On a shelf above a Desert Eagle .44, his fishing logs tell a different story from the one he gave his fans and his children. In public, he seemed to revel in the solitary pursuit of baseball greatness, then fishing greatness, but really, his lonely existence was a self-imposed exile, not because he didn't want to know his children but because he was scared of hurting them, and of being hurt.

Something happened to Ted Williams in the years after his son came into the world. "What's incredible as an observer was to watch him in love with his kids," says Abel, now 52. "The vulnerability of having love for your children. You could see it just gnaw. It was everything against his grain to succumb to this outside influence of children. Love had control over him. He felt vulnerable. A vulnerability he never had in his life. I think he hated that vulnerability of feeling guilt."

In his logs, John-Henry and Claudia began to make appearances.

First, just simple mentions, when they were little: "Claudia, John Henry took canoe ride to Gray Rapids." Soon Ted gave them praise that would never reach their ears. By 1979, when they were 10 and 7, he practically gushed in his upright, loopy handwriting. On June 14, he wrote about his son: "His casting is better than I expected so he must have been practicing some. After an aching rest and a few blisters on his casting hand, he is getting a little uninterested. Finally he got his first fish. A grilse. Enthusiasm revived. 3 grilse, caught his first salmon. 10 pounds. Big day in a young fisherman's life."

Claudia and John-Henry would have given anything to know this. It might have changed their lives. Near the safe in his old house is a note Ted saved, dated Dec. 10, 1983, when Claudia was 12. It's a contract she wrote -- the Williams family loves handwritten contracts -- with her mother at a Howard Johnson's somewhere: "When I grow up I will never have a child. If I do I will pay my mom 1,000 dollars."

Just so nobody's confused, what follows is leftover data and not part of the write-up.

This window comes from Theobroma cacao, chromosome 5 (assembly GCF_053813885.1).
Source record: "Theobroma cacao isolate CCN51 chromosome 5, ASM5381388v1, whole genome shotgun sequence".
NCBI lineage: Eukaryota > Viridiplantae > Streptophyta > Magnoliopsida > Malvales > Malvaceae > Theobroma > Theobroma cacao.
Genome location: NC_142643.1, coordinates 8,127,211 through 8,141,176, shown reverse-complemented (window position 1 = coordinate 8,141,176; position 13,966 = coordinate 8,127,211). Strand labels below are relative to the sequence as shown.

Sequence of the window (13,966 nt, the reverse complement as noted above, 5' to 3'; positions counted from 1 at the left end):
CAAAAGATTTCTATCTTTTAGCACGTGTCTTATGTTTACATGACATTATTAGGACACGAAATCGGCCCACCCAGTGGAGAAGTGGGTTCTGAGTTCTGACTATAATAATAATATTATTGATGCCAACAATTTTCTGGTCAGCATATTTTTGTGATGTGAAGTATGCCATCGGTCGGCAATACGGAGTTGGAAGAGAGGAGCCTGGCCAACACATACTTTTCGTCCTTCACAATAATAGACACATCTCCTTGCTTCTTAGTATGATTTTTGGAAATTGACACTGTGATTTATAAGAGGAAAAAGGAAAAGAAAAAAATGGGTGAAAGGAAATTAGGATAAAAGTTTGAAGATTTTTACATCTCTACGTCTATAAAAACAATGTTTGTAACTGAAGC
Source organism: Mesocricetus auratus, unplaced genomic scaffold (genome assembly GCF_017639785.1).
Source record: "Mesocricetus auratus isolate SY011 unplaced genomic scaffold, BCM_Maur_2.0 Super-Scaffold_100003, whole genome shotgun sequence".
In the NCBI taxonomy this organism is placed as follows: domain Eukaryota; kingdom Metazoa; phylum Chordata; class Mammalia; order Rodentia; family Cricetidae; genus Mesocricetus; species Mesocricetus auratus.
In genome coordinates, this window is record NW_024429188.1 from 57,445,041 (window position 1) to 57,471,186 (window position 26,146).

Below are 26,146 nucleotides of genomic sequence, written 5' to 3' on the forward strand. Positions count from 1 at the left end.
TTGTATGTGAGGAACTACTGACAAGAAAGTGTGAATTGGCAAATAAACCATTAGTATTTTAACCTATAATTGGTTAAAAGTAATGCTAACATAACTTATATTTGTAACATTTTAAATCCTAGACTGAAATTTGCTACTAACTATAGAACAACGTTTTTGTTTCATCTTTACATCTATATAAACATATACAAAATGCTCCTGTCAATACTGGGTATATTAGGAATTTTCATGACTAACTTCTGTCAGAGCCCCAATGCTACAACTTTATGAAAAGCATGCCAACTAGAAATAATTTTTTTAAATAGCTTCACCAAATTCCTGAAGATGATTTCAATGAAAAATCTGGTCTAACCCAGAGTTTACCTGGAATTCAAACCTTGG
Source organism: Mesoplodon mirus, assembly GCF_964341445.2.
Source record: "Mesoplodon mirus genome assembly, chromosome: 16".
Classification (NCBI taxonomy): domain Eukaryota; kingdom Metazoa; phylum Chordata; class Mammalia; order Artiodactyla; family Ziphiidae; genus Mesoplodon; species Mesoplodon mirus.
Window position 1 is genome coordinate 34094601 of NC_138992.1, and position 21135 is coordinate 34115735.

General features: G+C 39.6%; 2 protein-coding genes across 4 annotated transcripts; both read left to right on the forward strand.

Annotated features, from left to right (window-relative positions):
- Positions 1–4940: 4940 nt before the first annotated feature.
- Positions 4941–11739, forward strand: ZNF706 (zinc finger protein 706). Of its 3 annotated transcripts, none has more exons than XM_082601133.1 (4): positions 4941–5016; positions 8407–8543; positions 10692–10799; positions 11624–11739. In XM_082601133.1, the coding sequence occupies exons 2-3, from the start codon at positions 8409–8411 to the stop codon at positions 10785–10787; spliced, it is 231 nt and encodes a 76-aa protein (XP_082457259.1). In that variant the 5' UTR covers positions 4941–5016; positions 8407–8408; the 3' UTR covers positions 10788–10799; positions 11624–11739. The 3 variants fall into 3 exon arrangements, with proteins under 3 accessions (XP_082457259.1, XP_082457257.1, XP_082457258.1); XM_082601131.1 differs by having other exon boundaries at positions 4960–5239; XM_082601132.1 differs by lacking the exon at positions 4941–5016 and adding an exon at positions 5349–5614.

“Love had control over him. He felt a vulnerability he never had in his life.”

- Claudia Williams

Less than a year later, Ted sat before a stack of posters, doing one of the bulk signings familiar to all famous athletes. At some point during the session, instead of signing his name, he wrote a note to Claudia, one he knew she'd discover someday. He signed the rest, and the whole box went into storage. She found the note three years ago, 10 years after he died, going through memorabilia. Trembling as she held the poster in her hand, she finally read the words she wanted so badly to hear as a child: "To my beautiful daughter. I love you. Dad."

TED WANTED TO change. Trouble is, nobody knew how to start to repair something so completely broken. It began with Claudia. About 20 years ago, she graduated from college. He asked her what she wanted as a gift, and she said she wanted time. The three of them flew together to San Diego and drove up the Pacific Coast. It was a do-over. So many firsts happened on that trip. She and her brother saw the house on Utah Street. The three of them laughed, and they asked Ted questions, and he told stories and asked them questions too. For years, she'd thought her father had stopped maturing when he became famous at 20, and now they'd both reached his emotional age, equals and running buddies for the first time. He never lost his temper or spun off in a rage. He wasn't angry, and they weren't scared.

They visited Alcatraz, and Ted used a Walkman for the first time, befuddled by the technology, and they all laughed. Something happened to Ted Williams' face when he laughed; most pictures show him stern, in concentration, but when he giggled, his jowls would hang and his eyes would squint and he looked, for just a moment, nothing like one of the most famous men in America. He looked anonymous and happy. When the boat docked back at Pier 39, they walked down the boards looking for dinner. A man at a card table was reading palms. Claudia saw him first, and she and John-Henry dragged their father over.